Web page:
Gregory Brown (16-ERD-020)
One of the most rapidly advancing fields of astrophysics is x-ray astronomy. The last decade has seen profound growth in discoveries resulting from the successful operation of orbiting x-ray observatories including the Chandra X-Ray Observatory, XMM-Newton (X-Ray Multi-Mirror Mission), and NuSTAR (Nuclear Spectroscopic Telescope Array). The Japanese Aerospace Exploration Agency's ASTRO-H, also known as Hitomi, orbiting observatory will help decipher the x-ray emission from sources observed by NuSTAR and will extend high-resolution spectroscopy beyond the limits of Chandra and XMM-Newton. At the center of Hitomi's instrument suite is the soft x-ray spectrometer, which will provide the first-ever high-resolution, high signal-to-noise spectra of some of the most exotic, most energetic sources in the universe, including black holes, neutron stars, active galactic nuclei, high-mass x-ray binaries, and supernova remnants. Decoding the high-resolution spectra requires accurate, complete sets of atomic data, most of which are generated using highly sophisticated atomic calculations. Unfortunately, most of the calculated data has not been tested experimentally in a systematic way. The lack of complete, systematic experimental benchmark measurements in the case of multi-electron ions limits and often precludes accurate interpretation of high-resolution spectra. We intend to use Livermore's EBIT-I electron-beam ion trap to make anchor measurements of the x-ray emission from multi-electron ions of iron-group elements (elements from chromium to nickel in the periodic table). These data will be used to decode the x-ray emissions from exotic extra-solar sources measured with instruments on orbiting x-ray observatories, including Hitomi.
Accurate, complete sets of atomic data are required to fully utilize the high-quality, high-resolution spectra of the soft x-ray spectrometer. The new physics accessible by the soft x-ray spectrometer will make it possible to reveal large-scale structure of the universe by observing clusters of galaxies. Additionally, the soft x-ray spectrometer will be able to detect the ejecta patterns and presence of rare elements such as chromium, manganese, and nickel in supernova remnants, providing constraints on its explosion mechanism. We expect to aid this effort by providing high-accuracy atomic-parameter measurements of highly charged ions, which are necessary to better understand high-resolution x-ray spectra measured from celestial sources, at Livermore’s EBIT-I facility. Its capability as an astrophysics facility provides a unique resource for assessing atomic data and addressing spectroscopic issues. The data gained from our work will be used to benchmark models being used to study extrasolar as well as terrestrial sources. The results will be used to test fundamental atomic physics parameters, such as transition energies and excitation cross sections, of multi-electron ions of iron-group elements found in LLNL models, as well as those used by the astrophysics community.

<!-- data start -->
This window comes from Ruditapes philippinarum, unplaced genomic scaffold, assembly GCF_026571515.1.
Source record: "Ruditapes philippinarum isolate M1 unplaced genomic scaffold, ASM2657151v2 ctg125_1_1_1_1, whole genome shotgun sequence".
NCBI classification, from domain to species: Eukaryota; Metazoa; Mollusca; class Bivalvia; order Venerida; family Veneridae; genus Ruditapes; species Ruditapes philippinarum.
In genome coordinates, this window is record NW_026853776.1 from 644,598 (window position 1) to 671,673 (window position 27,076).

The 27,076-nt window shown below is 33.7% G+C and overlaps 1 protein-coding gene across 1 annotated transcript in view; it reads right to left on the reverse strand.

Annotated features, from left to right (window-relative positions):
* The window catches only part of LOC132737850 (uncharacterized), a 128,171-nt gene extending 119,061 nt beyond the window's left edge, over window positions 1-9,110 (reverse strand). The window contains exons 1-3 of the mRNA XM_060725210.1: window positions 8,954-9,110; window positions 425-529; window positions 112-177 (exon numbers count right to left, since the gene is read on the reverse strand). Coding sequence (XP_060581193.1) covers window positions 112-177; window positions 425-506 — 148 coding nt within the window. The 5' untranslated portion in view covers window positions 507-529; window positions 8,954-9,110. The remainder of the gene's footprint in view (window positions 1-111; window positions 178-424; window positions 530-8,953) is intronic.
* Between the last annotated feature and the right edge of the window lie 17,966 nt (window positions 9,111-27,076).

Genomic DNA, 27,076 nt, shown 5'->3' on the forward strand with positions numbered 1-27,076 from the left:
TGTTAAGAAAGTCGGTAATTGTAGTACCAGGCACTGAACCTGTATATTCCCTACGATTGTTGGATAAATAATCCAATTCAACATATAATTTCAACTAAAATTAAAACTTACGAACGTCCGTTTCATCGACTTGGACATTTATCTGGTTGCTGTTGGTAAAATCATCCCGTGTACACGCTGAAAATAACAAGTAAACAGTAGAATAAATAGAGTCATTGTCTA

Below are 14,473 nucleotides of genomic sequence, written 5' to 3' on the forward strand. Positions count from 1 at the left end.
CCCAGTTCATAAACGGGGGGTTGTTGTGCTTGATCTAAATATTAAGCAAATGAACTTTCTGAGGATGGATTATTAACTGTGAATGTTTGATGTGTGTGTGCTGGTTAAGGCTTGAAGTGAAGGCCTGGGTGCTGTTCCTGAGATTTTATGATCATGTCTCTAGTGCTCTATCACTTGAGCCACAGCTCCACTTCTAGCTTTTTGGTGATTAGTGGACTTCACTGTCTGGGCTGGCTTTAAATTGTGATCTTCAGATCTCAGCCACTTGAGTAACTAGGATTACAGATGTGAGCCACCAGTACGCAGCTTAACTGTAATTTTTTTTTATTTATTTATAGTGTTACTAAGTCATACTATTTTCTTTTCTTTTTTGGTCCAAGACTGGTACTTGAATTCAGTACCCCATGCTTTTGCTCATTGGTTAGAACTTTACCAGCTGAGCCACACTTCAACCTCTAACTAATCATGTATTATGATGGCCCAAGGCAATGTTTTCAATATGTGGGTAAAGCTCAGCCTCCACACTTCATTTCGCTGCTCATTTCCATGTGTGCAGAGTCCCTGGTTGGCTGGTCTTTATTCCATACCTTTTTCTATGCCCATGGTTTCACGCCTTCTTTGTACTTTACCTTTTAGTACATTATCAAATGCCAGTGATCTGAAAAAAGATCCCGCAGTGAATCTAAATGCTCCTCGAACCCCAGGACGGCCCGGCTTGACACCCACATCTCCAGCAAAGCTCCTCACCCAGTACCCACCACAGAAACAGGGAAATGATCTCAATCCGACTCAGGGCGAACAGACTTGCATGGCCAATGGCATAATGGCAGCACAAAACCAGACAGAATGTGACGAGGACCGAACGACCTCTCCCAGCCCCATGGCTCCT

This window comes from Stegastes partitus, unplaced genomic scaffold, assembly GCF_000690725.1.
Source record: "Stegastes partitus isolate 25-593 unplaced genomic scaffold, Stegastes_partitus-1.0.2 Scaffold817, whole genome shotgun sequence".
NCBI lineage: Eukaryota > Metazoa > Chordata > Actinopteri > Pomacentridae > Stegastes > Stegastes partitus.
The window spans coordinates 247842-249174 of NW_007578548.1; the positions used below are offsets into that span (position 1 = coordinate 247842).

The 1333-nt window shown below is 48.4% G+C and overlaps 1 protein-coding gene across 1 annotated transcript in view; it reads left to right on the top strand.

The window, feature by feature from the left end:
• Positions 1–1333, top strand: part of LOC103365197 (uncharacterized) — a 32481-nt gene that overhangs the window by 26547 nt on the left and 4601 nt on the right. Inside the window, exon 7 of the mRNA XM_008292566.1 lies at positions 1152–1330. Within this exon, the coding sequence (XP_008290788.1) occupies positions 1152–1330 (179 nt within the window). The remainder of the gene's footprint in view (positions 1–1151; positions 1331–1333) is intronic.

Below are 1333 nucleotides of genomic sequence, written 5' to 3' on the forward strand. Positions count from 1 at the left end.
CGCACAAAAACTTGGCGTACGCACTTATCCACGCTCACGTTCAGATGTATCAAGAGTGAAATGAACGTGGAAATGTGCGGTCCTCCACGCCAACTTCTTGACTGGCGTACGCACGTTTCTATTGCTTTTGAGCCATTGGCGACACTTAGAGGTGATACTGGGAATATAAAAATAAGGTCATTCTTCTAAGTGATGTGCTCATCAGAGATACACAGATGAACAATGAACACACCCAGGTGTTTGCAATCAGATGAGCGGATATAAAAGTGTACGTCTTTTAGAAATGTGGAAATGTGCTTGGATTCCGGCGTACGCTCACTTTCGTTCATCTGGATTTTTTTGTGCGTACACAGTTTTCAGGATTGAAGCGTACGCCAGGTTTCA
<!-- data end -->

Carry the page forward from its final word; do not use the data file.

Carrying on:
The production of anchor measurements that can be used by the x-ray astrophysics community contributes to the LLNL cyber security, space, and intelligence strategic focus area. The benchmark data generated by this project will also be valuable in testing models being used to study the interiors of hohlraum target capsules and multi-electron high-atomic-number ions, enhancing the Laboratory's strategic focus area in stockpile stewardship science as well as the spectroscopy effort at Livermore’s National Ignition Facility.
FY16 Accomplishments and Results
In FY16 we (1) began measurements of electron-impact excitation cross sections of the iron electron K-shell (closest shell to the nucleus) transitions using LLNL's EBIT-I electron-beam ion trap, including measurements from both K-shell ions and the more challenging L-shell ions; (2) began training as EBIT operators to participate independently in laboratory astrophysics experiments; (3) analyzed data measured using the NuSTAR satellite; and (4) participated in the check-out phase of the Hitomi x-ray observatory, launched February 17, 2016, and attended a Hitomi flight software workshop and science working group meeting. Unfortunately, after a successful launch, the Hitomi satellite tumbled out of control five weeks later. Therefore, we are shifting our focus to the European Space Agency's Athena (Advanced Telescope for High Energy Astrophysics) x-ray observatory.
Publications and Presentations
- Hell, N., et al., "Laboratory measurements of the K-shell transition energies in L- shell ions of Si and S." Astrophys. J. 830(1), 26 (2016). LLNL-JRNL-688670. http://dx.doi.org/10.3847/0004-637X/830/1/26
- Hitomi Collaboration, "The quiescent intracluster medium in the core of the Perseus cluster." Nature 535, 117 (2016). LLNL-JRNL-696939. http://dx.doi.org/10.1038/nature18627